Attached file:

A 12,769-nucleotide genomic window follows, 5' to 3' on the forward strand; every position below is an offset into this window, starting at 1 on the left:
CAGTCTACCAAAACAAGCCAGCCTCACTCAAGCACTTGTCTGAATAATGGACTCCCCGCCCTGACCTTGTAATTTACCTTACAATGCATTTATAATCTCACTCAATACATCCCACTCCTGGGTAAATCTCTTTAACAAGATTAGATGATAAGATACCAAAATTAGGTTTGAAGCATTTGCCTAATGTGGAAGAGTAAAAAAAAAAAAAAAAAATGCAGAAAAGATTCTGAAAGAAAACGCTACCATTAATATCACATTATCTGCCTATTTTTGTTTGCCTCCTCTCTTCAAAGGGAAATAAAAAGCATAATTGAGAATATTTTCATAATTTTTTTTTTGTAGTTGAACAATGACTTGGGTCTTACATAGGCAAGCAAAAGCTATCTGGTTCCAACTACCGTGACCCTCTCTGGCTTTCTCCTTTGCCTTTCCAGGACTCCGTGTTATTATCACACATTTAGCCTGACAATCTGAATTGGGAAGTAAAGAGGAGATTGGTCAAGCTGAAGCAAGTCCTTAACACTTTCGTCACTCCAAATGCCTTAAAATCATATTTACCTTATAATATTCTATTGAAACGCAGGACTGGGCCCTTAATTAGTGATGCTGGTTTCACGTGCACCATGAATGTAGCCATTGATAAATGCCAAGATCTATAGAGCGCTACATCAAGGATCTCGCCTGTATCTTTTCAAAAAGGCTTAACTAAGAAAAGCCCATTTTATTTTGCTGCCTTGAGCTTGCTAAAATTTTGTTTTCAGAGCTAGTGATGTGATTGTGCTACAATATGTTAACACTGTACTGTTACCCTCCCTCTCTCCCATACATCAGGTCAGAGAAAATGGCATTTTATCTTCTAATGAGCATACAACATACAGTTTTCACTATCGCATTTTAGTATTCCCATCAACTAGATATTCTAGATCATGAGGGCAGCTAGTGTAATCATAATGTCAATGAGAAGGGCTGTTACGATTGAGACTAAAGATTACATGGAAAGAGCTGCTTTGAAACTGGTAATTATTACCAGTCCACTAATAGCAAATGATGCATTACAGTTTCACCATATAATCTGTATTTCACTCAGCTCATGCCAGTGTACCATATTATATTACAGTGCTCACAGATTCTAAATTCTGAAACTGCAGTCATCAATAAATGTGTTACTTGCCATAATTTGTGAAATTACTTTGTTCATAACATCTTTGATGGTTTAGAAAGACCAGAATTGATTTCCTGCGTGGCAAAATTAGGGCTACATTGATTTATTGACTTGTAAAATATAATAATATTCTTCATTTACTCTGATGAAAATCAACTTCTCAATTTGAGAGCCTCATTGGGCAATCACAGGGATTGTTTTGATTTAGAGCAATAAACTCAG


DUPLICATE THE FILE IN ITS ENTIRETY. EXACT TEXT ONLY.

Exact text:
A 12,769-nucleotide genomic window follows, 5' to 3' on the forward strand; every position below is an offset into this window, starting at 1 on the left:
CAGTCTACCAAAACAAGCCAGCCTCACTCAAGCACTTGTCTGAATAATGGACTCCCCGCCCTGACCTTGTAATTTACCTTACAATGCATTTATAATCTCACTCAATACATCCCACTCCTGGGTAAATCTCTTTAACAAGATTAGATGATAAGATACCAAAATTAGGTTTGAAGCATTTGCCTAATGTGGAAGAGTAAAAAAAAAAAAAAAAAATGCAGAAAAGATTCTGAAAGAAAACGCTACCATTAATATCACATTATCTGCCTATTTTTGTTTGCCTCCTCTCTTCAAAGGGAAATAAAAAGCATAATTGAGAATATTTTCATAATTTTTTTTTTGTAGTTGAACAATGACTTGGGTCTTACATAGGCAAGCAAAAGCTATCTGGTTCCAACTACCGTGACCCTCTCTGGCTTTCTCCTTTGCCTTTCCAGGACTCCGTGTTATTATCACACATTTAGCCTGACAATCTGAATTGGGAAGTAAAGAGGAGATTGGTCAAGCTGAAGCAAGTCCTTAACACTTTCGTCACTCCAAATGCCTTAAAATCATATTTACCTTATAATATTCTATTGAAACGCAGGACTGGGCCCTTAATTAGTGATGCTGGTTTCACGTGCACCATGAATGTAGCCATTGATAAATGCCAAGATCTATAGAGCGCTACATCAAGGATCTCGCCTGTATCTTTTCAAAAAGGCTTAACTAAGAAAAGCCCATTTTATTTTGCTGCCTTGAGCTTGCTAAAATTTTGTTTTCAGAGCTAGTGATGTGATTGTGCTACAATATGTTAACACTGTACTGTTACCCTCCCTCTCTCCCATACATCAGGTCAGAGAAAATGGCATTTTATCTTCTAATGAGCATACAACATACAGTTTTCACTATCGCATTTTAGTATTCCCATCAACTAGATATTCTAGATCATGAGGGCAGCTAGTGTAATCATAATGTCAATGAGAAGGGCTGTTACGATTGAGACTAAAGATTACATGGAAAGAGCTGCTTTGAAACTGGTAATTATTACCAGTCCACTAATAGCAAATGATGCATTACAGTTTCACCATATAATCTGTATTTCACTCAGCTCATGCCAGTGTACCATATTATATTACAGTGCTCACAGATTCTAAATTCTGAAACTGCAGTCATCAATAAATGTGTTACTTGCCATAATTTGTGAAATTACTTTGTTCATAACATCTTTGATGGTTTAGAAAGACCAGAATTGATTTCCTGCGTGGCAAAATTAGGGCTACATTGATTTATTGACTTGTAAAATATAATAATATTCTTCATTTACTCTGATGAAAATCAACTTCTCAATTTGAGAGCCTCATTGGGCAATCACAGGGATTGTTTTGATTTAGAGCAATAAACTCAG